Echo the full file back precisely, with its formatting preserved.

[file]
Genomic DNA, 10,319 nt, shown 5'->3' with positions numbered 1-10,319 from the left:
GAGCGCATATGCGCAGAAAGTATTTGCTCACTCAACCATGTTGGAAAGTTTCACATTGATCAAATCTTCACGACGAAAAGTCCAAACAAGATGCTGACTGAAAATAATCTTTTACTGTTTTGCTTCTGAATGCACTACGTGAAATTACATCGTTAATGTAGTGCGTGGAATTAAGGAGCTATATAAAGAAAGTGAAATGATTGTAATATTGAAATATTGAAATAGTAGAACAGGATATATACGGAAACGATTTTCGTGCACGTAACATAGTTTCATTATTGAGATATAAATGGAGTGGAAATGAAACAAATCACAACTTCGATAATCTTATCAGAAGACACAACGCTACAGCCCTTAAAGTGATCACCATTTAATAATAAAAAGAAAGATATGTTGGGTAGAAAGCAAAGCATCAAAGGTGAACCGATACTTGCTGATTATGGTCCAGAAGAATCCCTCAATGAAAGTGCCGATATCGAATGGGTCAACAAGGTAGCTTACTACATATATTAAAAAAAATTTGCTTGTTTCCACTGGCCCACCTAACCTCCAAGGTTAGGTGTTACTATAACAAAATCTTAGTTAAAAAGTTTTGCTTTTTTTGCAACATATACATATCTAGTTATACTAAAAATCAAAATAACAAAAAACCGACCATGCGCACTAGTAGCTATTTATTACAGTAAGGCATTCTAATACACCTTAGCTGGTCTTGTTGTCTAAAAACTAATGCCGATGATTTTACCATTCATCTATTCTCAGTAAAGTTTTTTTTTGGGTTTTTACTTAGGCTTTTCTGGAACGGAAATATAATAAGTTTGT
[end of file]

Genomic DNA, 10,319 nt, shown 5'->3' with positions numbered 1-10,319 from the left:
GAGCGCATATGCGCAGAAAGTATTTGCTCACTCAACCATGTTGGAAAGTTTCACATTGATCAAATCTTCACGACGAAAAGTCCAAACAAGATGCTGACTGAAAATAATCTTTTACTGTTTTGCTTCTGAATGCACTACGTGAAATTACATCGTTAATGTAGTGCGTGGAATTAAGGAGCTATATAAAGAAAGTGAAATGATTGTAATATTGAAATATTGAAATAGTAGAACAGGATATATACGGAAACGATTTTCGTGCACGTAACATAGTTTCATTATTGAGATATAAATGGAGTGGAAATGAAACAAATCACAACTTCGATAATCTTATCAGAAGACACAACGCTACAGCCCTTAAAGTGATCACCATTTAATAATAAAAAGAAAGATATGTTGGGTAGAAAGCAAAGCATCAAAGGTGAACCGATACTTGCTGATTATGGTCCAGAAGAATCCCTCAATGAAAGTGCCGATATCGAATGGGTCAACAAGGTAGCTTACTACATATATTAAAAAAAATTTGCTTGTTTCCACTGGCCCACCTAACCTCCAAGGTTAGGTGTTACTATAACAAAATCTTAGTTAAAAAGTTTTGCTTTTTTTGCAACATATACATATCTAGTTATACTAAAAATCAAAATAACAAAAAACCGACCATGCGCACTAGTAGCTATTTATTACAGTAAGGCATTCTAATACACCTTAGCTGGTCTTGTTGTCTAAAAACTAATGCCGATGATTTTACCATTCATCTATTCTCAGTAAAGTTTTTTTTTGGGTTTTTACTTAGGCTTTTCTGGAACGGAAATATAATAAGTTTGT